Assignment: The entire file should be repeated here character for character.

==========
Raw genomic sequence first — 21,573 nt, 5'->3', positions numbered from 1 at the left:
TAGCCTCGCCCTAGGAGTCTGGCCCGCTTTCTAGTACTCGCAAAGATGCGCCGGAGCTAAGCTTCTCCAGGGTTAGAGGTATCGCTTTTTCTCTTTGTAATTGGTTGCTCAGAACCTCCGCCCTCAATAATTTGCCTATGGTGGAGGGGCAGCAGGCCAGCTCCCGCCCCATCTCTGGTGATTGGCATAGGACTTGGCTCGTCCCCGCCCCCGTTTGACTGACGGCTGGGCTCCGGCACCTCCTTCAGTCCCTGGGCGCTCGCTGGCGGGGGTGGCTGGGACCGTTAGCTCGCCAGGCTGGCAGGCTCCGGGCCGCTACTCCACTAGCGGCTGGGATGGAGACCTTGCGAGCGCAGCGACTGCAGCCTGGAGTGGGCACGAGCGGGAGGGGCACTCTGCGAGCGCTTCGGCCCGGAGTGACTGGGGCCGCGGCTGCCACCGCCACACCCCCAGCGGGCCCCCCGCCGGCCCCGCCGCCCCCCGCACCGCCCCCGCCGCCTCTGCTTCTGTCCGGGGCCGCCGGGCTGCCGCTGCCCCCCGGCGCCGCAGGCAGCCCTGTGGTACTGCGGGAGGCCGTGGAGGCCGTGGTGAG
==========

Raw genomic sequence first — 21,573 nt, 5'->3', positions numbered from 1 at the left:
TAGCCTCGCCCTAGGAGTCTGGCCCGCTTTCTAGTACTCGCAAAGATGCGCCGGAGCTAAGCTTCTCCAGGGTTAGAGGTATCGCTTTTTCTCTTTGTAATTGGTTGCTCAGAACCTCCGCCCTCAATAATTTGCCTATGGTGGAGGGGCAGCAGGCCAGCTCCCGCCCCATCTCTGGTGATTGGCATAGGACTTGGCTCGTCCCCGCCCCCGTTTGACTGACGGCTGGGCTCCGGCACCTCCTTCAGTCCCTGGGCGCTCGCTGGCGGGGGTGGCTGGGACCGTTAGCTCGCCAGGCTGGCAGGCTCCGGGCCGCTACTCCACTAGCGGCTGGGATGGAGACCTTGCGAGCGCAGCGACTGCAGCCTGGAGTGGGCACGAGCGGGAGGGGCACTCTGCGAGCGCTTCGGCCCGGAGTGACTGGGGCCGCGGCTGCCACCGCCACACCCCCAGCGGGCCCCCCGCCGGCCCCGCCGCCCCCCGCACCGCCCCCGCCGCCTCTGCTTCTGTCCGGGGCCGCCGGGCTGCCGCTGCCCCCCGGCGCCGCAGGCAGCCCTGTGGTACTGCGGGAGGCCGTGGAGGCCGTGGTGAG